Metabonomic Evaluation of Fecal Water Preparation Methods: The Effects of Ultracentrifugation
Objective: This work examines metabonomic effects of ultracentrifugation during fecal water preparation, and provides an easily adaptable method based on considerations to metabonomic impacts of the procedure.
Methods: Both fecal water (prepared from human stool samples) as well as a controlled surrogate for fecal water samples (prepared from in vitro fecal microbial communities) were used to perform systematic evaluations of various preparation steps, and used metabonomic profiles to assess the protocols’ impact on the sample.
Results: 52 metabolites were observed and found that ultracentrifugation speed decreased metabolite concentrations by approximately -2% per 10000 rpm increase, with one exception. P-cresol increased by approximately +50% per 10000 rpm. Upon investigation of the potential sources of p-cresol, we found evidence that these were tyrosine-rich cell proteins which broke down upon ultracentrifugation.
Conclusion: Based on these findings, we suggest that ultracentrifugation is an effective means of preparing fecal water samples, with negligible impact on metabonomic analyses, though measurement of p-cresol concentrations should be treated with discretion.
Document Type: Research Article
Publication date: 01 April 2018
Current Metabolomics publishes timely reviews, original research articles, thematic issues, and technical notes covering all aspects of the recent advancements and applications of metabolomics technology to systems biology, disease diagnosis, personalized medicine, and drug discovery. Original research articles and reviews in the following areas of metabolomics are of special interest to the readers of this journal:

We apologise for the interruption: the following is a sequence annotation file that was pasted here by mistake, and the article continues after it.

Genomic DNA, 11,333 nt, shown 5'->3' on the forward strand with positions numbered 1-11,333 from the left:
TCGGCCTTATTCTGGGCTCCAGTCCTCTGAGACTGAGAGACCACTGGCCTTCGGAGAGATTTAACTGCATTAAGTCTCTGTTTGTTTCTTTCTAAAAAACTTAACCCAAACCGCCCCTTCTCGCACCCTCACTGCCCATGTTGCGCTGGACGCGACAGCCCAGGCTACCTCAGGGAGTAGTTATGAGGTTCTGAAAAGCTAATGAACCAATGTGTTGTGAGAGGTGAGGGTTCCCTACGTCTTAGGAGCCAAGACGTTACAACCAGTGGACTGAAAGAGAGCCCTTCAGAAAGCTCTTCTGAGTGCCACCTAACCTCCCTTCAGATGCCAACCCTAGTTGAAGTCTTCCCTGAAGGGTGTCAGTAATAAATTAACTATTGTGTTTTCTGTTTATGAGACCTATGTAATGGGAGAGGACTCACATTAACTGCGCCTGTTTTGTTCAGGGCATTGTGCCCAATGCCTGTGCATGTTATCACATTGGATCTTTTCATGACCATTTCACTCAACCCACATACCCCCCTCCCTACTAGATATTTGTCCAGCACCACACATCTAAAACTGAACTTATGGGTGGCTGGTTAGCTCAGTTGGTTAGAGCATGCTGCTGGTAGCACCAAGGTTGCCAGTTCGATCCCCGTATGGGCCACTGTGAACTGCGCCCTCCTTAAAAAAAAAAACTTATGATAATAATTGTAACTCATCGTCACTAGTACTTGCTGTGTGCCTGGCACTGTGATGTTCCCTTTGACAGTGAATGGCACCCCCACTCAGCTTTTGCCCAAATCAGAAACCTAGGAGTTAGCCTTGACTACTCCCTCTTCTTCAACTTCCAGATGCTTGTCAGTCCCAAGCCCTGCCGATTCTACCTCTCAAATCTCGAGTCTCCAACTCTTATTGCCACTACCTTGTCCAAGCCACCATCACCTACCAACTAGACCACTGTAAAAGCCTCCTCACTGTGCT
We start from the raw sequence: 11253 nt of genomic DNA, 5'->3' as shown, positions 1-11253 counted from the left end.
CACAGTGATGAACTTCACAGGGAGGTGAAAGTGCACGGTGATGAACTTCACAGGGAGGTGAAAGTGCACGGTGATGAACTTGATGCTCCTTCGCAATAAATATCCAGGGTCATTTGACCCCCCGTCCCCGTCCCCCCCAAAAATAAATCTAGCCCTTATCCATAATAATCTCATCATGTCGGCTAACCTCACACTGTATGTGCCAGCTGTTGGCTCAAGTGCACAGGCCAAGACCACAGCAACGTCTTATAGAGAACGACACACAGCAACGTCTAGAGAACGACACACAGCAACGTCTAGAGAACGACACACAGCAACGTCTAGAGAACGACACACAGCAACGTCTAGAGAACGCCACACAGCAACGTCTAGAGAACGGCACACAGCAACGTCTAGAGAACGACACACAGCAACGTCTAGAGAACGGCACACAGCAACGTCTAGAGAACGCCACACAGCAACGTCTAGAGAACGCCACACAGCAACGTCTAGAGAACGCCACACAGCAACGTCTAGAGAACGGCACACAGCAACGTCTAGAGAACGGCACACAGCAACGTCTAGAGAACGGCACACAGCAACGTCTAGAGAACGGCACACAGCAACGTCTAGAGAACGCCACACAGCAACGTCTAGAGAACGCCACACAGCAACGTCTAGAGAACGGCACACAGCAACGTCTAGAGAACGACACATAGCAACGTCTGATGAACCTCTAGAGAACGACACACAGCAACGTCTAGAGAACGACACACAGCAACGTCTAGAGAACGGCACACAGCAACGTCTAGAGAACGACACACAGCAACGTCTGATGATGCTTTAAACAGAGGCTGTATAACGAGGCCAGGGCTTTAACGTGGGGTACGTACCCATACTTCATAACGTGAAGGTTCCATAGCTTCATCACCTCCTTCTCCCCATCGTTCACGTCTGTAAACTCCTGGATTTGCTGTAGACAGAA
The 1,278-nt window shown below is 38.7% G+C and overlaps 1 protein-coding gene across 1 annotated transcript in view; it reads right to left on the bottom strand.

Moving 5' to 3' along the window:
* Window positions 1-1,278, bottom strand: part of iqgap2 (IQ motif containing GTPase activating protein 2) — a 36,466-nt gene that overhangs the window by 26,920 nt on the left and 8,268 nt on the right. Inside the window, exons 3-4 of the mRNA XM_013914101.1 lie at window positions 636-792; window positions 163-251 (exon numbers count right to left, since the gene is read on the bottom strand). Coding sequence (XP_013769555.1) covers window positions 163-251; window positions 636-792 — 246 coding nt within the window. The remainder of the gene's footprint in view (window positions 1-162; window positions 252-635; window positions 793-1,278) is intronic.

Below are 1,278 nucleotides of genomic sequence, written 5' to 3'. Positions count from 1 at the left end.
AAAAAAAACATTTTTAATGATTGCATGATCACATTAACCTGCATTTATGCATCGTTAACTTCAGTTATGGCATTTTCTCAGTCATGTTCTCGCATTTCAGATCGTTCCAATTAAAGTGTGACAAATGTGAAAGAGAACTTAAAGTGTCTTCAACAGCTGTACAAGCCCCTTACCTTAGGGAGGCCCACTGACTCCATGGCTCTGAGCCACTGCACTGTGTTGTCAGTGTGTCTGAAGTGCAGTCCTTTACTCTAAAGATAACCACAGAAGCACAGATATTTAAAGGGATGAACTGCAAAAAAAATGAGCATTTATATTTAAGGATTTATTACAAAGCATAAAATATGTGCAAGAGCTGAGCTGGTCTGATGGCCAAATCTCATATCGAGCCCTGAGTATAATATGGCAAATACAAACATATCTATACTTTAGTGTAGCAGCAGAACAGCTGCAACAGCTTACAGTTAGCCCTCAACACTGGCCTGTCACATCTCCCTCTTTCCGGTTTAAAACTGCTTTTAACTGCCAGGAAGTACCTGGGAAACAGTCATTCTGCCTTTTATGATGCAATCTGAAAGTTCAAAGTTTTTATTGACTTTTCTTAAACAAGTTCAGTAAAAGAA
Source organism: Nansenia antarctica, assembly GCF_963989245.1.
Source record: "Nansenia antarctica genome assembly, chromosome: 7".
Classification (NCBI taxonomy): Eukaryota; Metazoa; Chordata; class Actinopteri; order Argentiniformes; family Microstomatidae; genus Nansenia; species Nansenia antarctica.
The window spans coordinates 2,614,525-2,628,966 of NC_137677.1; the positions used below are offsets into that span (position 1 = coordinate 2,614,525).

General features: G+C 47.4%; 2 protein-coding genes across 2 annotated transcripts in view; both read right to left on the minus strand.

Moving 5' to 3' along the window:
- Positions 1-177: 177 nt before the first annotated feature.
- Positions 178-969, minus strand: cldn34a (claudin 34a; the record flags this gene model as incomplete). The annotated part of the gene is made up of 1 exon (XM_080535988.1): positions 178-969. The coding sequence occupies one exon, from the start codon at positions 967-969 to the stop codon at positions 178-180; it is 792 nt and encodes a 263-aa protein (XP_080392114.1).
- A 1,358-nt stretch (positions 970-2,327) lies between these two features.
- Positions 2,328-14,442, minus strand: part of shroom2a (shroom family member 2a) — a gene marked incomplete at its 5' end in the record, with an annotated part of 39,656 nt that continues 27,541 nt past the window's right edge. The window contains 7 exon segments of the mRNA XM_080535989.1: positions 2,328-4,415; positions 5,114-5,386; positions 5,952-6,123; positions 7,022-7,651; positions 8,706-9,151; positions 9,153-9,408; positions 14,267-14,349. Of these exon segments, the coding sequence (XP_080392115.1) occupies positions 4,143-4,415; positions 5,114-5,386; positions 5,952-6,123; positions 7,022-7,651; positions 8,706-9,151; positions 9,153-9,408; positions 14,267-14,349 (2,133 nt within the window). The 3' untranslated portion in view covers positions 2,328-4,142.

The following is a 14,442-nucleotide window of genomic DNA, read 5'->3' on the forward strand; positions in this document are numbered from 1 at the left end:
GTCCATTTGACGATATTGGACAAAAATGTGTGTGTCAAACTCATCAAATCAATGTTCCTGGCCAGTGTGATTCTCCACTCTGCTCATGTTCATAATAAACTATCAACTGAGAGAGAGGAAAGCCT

Application to humans, plants, microbes, cell cultures, tissues, organs, and biofluids
Automation and high-throughput technology
Chemical and structural characterization of new metabolites
Chemometrics, statistical analysis, and other approaches to data analysis
Databases, including collections of reference spectra
Drug discovery, efficacy, toxicity, and personalized medicine
Integration of analytical techniques and/or various OMICS datasets
Metabolic profiling and directed metabolite analysis
New analytical experiments and techniques (NMR, MS, FTIR, etc)
Novel sensors and instrumentation for detecting metabolites
Sample preparation, extraction techniques and chromatography
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